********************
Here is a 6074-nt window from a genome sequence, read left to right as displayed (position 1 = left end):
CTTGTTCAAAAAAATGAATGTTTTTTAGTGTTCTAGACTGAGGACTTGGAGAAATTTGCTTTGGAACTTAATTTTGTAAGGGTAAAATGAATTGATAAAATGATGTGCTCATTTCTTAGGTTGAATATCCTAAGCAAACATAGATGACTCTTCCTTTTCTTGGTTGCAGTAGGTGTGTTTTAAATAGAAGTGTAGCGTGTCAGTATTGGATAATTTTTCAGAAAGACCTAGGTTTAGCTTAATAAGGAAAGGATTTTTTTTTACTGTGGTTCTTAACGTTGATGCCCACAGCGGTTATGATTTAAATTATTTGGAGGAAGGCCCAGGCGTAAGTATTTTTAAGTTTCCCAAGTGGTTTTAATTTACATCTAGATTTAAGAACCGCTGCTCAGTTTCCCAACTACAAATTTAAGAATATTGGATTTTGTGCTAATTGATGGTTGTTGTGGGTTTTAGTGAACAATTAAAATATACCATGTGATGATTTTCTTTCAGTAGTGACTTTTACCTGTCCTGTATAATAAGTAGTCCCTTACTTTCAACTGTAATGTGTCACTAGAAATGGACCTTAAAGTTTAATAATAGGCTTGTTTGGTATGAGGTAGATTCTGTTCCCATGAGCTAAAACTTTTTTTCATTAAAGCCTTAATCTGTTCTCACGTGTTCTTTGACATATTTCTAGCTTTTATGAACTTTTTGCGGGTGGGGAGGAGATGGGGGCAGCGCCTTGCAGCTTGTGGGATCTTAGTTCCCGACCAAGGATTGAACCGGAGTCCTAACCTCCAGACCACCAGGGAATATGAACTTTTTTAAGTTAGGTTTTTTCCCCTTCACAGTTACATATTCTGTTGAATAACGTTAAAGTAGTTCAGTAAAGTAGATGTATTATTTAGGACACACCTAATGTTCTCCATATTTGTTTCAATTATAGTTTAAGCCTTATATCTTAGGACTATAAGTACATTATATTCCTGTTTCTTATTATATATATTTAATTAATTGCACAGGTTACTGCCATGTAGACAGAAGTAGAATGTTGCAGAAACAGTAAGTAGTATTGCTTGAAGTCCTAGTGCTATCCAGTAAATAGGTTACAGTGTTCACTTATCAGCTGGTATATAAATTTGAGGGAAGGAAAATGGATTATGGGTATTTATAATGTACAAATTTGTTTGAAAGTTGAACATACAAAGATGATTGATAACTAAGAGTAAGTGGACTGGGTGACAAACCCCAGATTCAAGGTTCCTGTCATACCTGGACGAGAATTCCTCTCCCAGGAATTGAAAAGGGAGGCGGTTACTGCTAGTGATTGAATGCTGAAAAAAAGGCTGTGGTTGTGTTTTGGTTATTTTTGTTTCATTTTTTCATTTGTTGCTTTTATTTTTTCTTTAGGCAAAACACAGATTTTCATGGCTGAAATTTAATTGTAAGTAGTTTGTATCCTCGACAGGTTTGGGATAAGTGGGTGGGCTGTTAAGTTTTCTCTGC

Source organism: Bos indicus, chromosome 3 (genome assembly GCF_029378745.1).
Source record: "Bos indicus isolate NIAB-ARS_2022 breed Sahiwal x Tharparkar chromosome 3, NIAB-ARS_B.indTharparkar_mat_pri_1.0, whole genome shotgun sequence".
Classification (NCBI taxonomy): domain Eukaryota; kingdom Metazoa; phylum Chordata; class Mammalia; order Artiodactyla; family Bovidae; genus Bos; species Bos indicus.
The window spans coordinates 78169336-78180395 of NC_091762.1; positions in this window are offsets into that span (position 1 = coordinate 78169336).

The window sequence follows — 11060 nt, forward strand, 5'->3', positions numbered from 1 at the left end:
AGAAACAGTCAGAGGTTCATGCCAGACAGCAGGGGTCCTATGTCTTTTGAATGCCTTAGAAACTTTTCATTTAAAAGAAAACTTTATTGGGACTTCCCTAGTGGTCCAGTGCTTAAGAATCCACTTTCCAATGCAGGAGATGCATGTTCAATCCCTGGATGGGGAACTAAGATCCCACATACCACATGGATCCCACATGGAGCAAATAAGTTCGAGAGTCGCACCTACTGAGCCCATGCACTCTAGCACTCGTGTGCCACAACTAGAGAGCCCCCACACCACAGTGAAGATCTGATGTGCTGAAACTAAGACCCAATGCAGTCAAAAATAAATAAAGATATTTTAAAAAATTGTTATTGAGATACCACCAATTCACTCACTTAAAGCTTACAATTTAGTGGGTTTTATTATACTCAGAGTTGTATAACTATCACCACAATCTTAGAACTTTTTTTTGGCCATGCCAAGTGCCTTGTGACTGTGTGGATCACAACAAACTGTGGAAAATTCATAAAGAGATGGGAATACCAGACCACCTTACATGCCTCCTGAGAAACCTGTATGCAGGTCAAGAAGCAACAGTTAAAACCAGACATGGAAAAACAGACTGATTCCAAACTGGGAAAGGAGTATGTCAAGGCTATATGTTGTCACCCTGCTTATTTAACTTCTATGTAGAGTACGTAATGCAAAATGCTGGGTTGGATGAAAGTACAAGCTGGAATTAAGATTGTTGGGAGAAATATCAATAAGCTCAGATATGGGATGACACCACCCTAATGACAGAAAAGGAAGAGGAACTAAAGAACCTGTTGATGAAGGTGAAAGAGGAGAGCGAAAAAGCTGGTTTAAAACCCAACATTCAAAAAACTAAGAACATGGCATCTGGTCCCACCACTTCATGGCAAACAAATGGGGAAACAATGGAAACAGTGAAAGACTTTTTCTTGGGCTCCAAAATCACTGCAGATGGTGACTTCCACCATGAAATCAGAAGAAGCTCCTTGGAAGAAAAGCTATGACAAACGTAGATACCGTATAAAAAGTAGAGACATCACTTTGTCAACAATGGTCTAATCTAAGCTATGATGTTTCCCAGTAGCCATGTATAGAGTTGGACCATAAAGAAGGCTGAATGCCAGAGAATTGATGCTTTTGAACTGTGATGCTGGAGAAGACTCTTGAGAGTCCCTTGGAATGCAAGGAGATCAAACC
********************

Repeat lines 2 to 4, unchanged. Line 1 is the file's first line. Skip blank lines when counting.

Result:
CTTGTTCAAAAAAATGAATGTTTTTTAGTGTTCTAGACTGAGGACTTGGAGAAATTTGCTTTGGAACTTAATTTTGTAAGGGTAAAATGAATTGATAAAATGATGTGCTCATTTCTTAGGTTGAATATCCTAAGCAAACATAGATGACTCTTCCTTTTCTTGGTTGCAGTAGGTGTGTTTTAAATAGAAGTGTAGCGTGTCAGTATTGGATAATTTTTCAGAAAGACCTAGGTTTAGCTTAATAAGGAAAGGATTTTTTTTTACTGTGGTTCTTAACGTTGATGCCCACAGCGGTTATGATTTAAATTATTTGGAGGAAGGCCCAGGCGTAAGTATTTTTAAGTTTCCCAAGTGGTTTTAATTTACATCTAGATTTAAGAACCGCTGCTCAGTTTCCCAACTACAAATTTAAGAATATTGGATTTTGTGCTAATTGATGGTTGTTGTGGGTTTTAGTGAACAATTAAAATATACCATGTGATGATTTTCTTTCAGTAGTGACTTTTACCTGTCCTGTATAATAAGTAGTCCCTTACTTTCAACTGTAATGTGTCACTAGAAATGGACCTTAAAGTTTAATAATAGGCTTGTTTGGTATGAGGTAGATTCTGTTCCCATGAGCTAAAACTTTTTTTCATTAAAGCCTTAATCTGTTCTCACGTGTTCTTTGACATATTTCTAGCTTTTATGAACTTTTTGCGGGTGGGGAGGAGATGGGGGCAGCGCCTTGCAGCTTGTGGGATCTTAGTTCCCGACCAAGGATTGAACCGGAGTCCTAACCTCCAGACCACCAGGGAATATGAACTTTTTTAAGTTAGGTTTTTTCCCCTTCACAGTTACATATTCTGTTGAATAACGTTAAAGTAGTTCAGTAAAGTAGATGTATTATTTAGGACACACCTAATGTTCTCCATATTTGTTTCAATTATAGTTTAAGCCTTATATCTTAGGACTATAAGTACATTATATTCCTGTTTCTTATTATATATATTTAATTAATTGCACAGGTTACTGCCATGTAGACAGAAGTAGAATGTTGCAGAAACAGTAAGTAGTATTGCTTGAAGTCCTAGTGCTATCCAGTAAATAGGTTACAGTGTTCACTTATCAGCTGGTATATAAATTTGAGGGAAGGAAAATGGATTATGGGTATTTATAATGTACAAATTTGTTTGAAAGTTGAACATACAAAGATGATTGATAACTAAGAGTAAGTGGACTGGGTGACAAACCCCAGATTCAAGGTTCCTGTCATACCTGGACGAGAATTCCTCTCCCAGGAATTGAAAAGGGAGGCGGTTACTGCTAGTGATTGAATGCTGAAAAAAAGGCTGTGGTTGTGTTTTGGTTATTTTTGTTTCATTTTTTCATTTGTTGCTTTTATTTTTTCTTTAGGCAAAACACAGATTTTCATGGCTGAAATTTAATTGTAAGTAGTTTGTATCCTCGACAGGTTTGGGATAAGTGGGTGGGCTGTTAAGTTTTCTCTGC

Source organism: Bos indicus, chromosome 3 (genome assembly GCF_029378745.1).
Source record: "Bos indicus isolate NIAB-ARS_2022 breed Sahiwal x Tharparkar chromosome 3, NIAB-ARS_B.indTharparkar_mat_pri_1.0, whole genome shotgun sequence".